Whew! After writing 16 posts about Portland gardens, each containing scads of photos of summer-lush and richly blooming borders, I’m somehow ready for a return to my own Death Star-blasted garden. August is my least favorite gardening month here in Austin. I’m over the heat. I’m over the humidity. I’m over, over, over summer.
And yet there’s love, still, for the garden as it patiently — much more patiently than I — awaits the reviving touch of fall.
Last evening I strolled through the front garden at sunset, taking a closer look than I’ve done in weeks. The trio of ‘Burgundy Ice’ dyckia (two are replacements after the cold snap last winter) is looking quite sharp.
The west side of the driveway-island bed is looking good too despite my neglect. ‘Color Guard’ yucca, gopher plant (Euphorbia rigida), Mexican feathergrass (Nassella tenuissima), wavy prickly pear (Opuntia), ‘Powis Castle’ artemisia, and Vitex agnus-castus don’t ask for much except sun and an occasional deep watering to look their best, even in summer.
In the shade of the live oaks, heartleaf skullcap (Scutellaria ovata) has gone to seed, leaving a trio of Texas dwarf palmettos (Sabal minor) to strut their stuff. They’d look better if I trimmed back the spent skullcap, but oh well.
A different view. Those sabals are putting on some height this year! Turk’s cap (Malvaviscus arboreus var. drummondii), one of my few dependable summer bloomers, screens the street behind the palmettos.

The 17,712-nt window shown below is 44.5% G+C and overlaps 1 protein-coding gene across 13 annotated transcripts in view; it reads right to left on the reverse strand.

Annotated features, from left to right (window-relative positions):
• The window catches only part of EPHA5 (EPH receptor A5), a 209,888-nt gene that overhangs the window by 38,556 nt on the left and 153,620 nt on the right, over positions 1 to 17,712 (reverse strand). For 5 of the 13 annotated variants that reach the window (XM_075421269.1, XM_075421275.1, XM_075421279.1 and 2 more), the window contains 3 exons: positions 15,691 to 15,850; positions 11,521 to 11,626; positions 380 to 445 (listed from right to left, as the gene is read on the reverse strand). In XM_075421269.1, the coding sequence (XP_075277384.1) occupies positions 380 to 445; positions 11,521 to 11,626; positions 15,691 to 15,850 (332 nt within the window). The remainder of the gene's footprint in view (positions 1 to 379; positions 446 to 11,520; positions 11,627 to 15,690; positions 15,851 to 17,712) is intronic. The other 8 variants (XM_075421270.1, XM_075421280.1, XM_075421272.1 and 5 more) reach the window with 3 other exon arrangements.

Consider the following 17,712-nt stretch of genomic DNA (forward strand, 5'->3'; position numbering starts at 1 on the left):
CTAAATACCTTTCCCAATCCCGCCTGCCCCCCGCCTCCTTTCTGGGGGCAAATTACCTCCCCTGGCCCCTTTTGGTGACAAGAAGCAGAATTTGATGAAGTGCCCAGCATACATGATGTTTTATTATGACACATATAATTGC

Here’s the long view across the front garden and Berkeley sedge lawn, as seen from my neighbor’s yard (the fence runs along the property line). I think I’m going to Outlaw Gardener-up that bare spot in front of the giant hesperaloe (Hesperaloe funifera) — maybe a few colorful Mexican gazing globes?
And here’s the long view as seen from the curb: a garden of deer-resistant grasses, salvias, yucca, and herbs. The caged tree at left is a young possumhaw holly (Ilex decidua), which I’m still protecting from deer. Every day I tell myself to get out here and whack back those autumn sages (Salvia greggii) by one-third, for better shape and fall bloom, but every day laziness wins out. Maybe tomorrow.
Stepping back about 15 feet into my neighbor’s driveway, you can see how her garden and mine blend together. I planted this for her a few years ago, and we share the decomposed-granite path that runs between our gardens from the street to the fence, and which continues into my garden. (She opted not to continue it around the back of her bed to her driveway, but that could be added later to reduce even more lawn and improve accessibility.)
Taking stock, I see that the ‘Whale’s Tongue’ agave has grown tremendously, but three Gulf muhly grasses (Muhlenbergia capillaris) have not thrived. Two have been removed, and the last one needs to go. My neighbor planted a softleaf yucca (Y. recurvifolia) to fill the gap; I would not have chosen to place the yucca so close to the agave, but after all it is her yard to play in. Her salvias, like mine, need a good whacking. It’s a bit crispy and could really use a deep watering, but overall this is typical for a largely unwatered, native-plant garden in August in central Texas. Fall rains will perk it up.
I’m not sure anything will perk up this poor, gnawed-to-a-nub ‘Soft Caress’ mahonia. I received two beautiful plants from the Sunset Western Garden Collection following the 2013 San Francisco Garden Bloggers Fling. I’ve had good luck with this plant in shade, and I added the freebies to my new side garden with high hopes. From the start, however, the deer have chomped them, although they’ve never touched more-established mahonias along the front of my house. Frustrating.
Despite the challenges of August and Bambi, I know I will delight in being outdoors again soon. Just one month to go until the happy gardening month of October! How about you? Are you enjoying or hurrying along these last weeks of summer?
All material © 2006-2014 by Pam Penick for Digging. Unauthorized reproduction prohibited.